LITTLE ROCK — Equally comfortable poking fun at a radio show host and updating the governor, Arkansas State University football coach Blake Anderson is Hubbard City, Texas, through and through.

LITTLE ROCK — Equally comfortable poking fun at a radio show host and updating the governor, Arkansas State University football coach Blake Anderson is Hubbard City, Texas, through and through.

At the intersection of Highways 31 and 177 about an hour southeast of Fort Worth, Hubbard City is where Anderson’s father does coffee every morning at the town’s version of "Cheers" and returns in the afternoon to talk with his cronies about things they didn’t do during the day. In between, golf might be involved.

Hubbard City, population 1,600, where the traffic light that sequences green-yellow-red says big city to people in four nearby communities with blinking stoplights. Anderson grew up there, always in front of folks, often at the First Baptist Church where father Scott still leads the singing. An insurance man, the elder Anderson passed on his people skills to his 43-year-old son, hired two months ago as ASU’s fifth head coach in five years.

In Little Rock on Wednesday to be on KATV at 6 a.m., Anderson was eager to convert the visit into a media blitz. Beginning at 7:30, he did a half-hour on radio, hustled to ASU offices near the Capitol for a sit-down with a couple of ASU media insiders, and then walked across the street to vist with ASU alum Gov. Mike Beebe.

No matter the questions, he was quick with an expansive, articulate answer. He never hesitated, never ducked a subject, and his sense of humor bubbled up easily.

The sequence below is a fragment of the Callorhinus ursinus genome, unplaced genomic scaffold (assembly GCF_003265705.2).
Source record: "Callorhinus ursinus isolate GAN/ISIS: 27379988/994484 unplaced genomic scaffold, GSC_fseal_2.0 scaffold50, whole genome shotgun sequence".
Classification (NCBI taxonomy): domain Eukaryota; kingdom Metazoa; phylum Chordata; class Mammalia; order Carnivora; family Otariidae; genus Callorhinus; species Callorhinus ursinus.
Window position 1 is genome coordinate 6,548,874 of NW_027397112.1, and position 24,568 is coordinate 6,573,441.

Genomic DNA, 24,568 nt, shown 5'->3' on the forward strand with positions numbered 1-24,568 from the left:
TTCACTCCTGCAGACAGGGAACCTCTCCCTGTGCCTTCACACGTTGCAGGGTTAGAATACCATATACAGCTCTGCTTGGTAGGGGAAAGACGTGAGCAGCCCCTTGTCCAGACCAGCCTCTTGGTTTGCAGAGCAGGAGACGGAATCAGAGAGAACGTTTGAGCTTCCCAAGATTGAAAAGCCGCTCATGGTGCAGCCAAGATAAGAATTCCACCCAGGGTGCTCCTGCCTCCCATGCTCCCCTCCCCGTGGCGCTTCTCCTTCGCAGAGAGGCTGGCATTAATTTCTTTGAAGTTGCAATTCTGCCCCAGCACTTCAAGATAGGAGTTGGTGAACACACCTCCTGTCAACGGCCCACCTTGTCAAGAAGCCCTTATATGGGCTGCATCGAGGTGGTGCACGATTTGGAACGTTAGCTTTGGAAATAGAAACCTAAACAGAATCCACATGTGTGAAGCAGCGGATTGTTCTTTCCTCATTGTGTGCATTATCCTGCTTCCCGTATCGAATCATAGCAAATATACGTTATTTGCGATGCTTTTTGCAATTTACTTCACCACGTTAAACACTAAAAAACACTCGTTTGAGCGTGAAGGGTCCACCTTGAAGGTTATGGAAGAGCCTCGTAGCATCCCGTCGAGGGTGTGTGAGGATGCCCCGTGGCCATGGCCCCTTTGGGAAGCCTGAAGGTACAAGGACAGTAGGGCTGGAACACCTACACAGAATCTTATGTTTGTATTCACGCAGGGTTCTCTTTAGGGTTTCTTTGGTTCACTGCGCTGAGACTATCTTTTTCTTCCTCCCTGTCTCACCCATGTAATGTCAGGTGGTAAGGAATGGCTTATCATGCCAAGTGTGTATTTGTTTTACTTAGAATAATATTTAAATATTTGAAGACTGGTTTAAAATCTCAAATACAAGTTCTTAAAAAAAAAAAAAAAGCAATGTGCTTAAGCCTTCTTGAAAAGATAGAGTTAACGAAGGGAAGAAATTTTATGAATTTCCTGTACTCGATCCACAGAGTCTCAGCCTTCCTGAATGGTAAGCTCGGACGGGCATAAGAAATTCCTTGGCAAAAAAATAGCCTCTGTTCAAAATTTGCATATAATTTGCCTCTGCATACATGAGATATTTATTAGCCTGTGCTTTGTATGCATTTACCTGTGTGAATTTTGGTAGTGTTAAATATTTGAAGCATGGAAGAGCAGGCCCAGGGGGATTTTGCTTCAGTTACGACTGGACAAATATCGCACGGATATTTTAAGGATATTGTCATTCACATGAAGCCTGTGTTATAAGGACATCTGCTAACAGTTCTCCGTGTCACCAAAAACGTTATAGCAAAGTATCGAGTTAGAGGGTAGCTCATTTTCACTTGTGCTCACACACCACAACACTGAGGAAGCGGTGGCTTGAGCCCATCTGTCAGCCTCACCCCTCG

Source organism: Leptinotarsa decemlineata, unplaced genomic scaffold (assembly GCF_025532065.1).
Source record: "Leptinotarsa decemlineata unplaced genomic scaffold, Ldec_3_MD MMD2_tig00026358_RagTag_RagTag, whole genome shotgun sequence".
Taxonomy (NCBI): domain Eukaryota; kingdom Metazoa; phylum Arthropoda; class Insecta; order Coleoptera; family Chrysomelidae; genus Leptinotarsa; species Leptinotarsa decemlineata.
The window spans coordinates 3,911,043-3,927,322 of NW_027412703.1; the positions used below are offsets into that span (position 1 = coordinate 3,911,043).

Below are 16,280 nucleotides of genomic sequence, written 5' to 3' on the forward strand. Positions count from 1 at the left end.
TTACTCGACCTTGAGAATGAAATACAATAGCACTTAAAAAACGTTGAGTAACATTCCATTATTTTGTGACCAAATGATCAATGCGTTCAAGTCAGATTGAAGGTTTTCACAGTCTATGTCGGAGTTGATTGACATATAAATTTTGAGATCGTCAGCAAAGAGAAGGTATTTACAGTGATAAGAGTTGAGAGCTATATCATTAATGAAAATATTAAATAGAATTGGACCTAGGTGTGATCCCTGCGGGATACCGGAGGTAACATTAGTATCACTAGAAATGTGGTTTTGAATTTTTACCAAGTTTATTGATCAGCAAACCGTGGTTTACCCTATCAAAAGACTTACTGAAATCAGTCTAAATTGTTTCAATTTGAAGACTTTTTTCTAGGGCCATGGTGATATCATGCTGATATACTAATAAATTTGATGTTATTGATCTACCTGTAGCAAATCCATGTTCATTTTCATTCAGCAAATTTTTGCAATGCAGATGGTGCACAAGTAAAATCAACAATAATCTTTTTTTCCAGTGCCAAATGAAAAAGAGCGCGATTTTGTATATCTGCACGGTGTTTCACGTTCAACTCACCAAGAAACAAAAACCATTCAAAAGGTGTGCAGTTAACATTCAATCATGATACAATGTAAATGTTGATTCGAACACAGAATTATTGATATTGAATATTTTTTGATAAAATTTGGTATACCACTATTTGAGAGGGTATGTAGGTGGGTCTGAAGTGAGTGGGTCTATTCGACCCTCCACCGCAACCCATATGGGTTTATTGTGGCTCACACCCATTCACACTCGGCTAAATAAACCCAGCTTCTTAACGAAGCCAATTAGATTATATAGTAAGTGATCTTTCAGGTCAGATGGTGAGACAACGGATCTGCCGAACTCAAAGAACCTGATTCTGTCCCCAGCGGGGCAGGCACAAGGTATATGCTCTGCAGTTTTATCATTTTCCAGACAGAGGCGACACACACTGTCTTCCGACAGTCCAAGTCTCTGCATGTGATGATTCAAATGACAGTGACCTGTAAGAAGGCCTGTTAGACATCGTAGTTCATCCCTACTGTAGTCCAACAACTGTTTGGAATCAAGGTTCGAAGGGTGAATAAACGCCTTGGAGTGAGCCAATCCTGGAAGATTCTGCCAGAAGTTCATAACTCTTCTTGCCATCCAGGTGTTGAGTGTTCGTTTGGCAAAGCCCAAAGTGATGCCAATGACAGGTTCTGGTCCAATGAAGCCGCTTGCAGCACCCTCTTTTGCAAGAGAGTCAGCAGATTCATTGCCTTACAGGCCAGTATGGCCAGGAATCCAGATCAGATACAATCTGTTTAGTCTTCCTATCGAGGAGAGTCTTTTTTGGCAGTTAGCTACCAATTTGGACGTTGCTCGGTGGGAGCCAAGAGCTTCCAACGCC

At the radio station, former Arkansas linebacker David Bazzel ran the show. Wednesday was the day a 30-year-old picture of a topless Bazzel was in a newspaper and Anderson referred to it as a WWE poster. Later, he posed for a picture with Bazzel and other on-air personalities against a backdrop of an Elvis photo, plus pennants and flags from ASU, Arkansas, the University of Central Arkansas, and the University of Arkansas-Little Rock.

Standing next to Bazzel, who still has an athlete’s chest, Anderson said,"We don’t have to get our shirts off for this do we?"

Before leaving, he checked out the lone ASU pennant and promised more swag.

In a small conference room inside the ASU offices, he talked with two reporters about personnel, spring practice, his hurry-up offense, and other inside football.

He laughed about his promotion from assistant coach, saying a friend had noted that he was a "big time ball coach" with his own parking space. "It doesn’t have my name on it," he said. "It just says head coach."

Wearing a dark gray warmup jacket with red piping and stAte on the left pocket, and sporting a red-and-black wrist band, he talked about the emphasis on players being lean and fast instead of big and thick. Offensively, the idea, he said, is "to look complicated, but be simple" by using the same concepts. If the other team can steal signals from the one person on the sideline and get word to the defense, "then we’re not playing fast enough," he said.

In Beebe’s office, the governor, who referred to ASU as "us," asked for and received an update on specific players and their academic progress.

Golf and ping pong were mentioned and competition is in the works on both fronts. Anderson told Beebe he was rusty at ping pong since his oldest son had left home. "I can beat my 13-year-old left-handed, my wife is terrible, and my daughter doesn’t play," he said.

During the radio show, Anderson explained a brief hole in his coaching resume occurred because he ran the insurance business while his dad was recuperating from a heart attack. "I coached, recruited, and trained life insurance agents," he said.

While back home, I’m betting he ate the chicken fried steak and green beans at the Hubbard City Cafe. The place still has the best Frito pies around, he promised.


Harry King is sports columnist for Stephens Media’s Arkansas News Bureau. His e-mail address is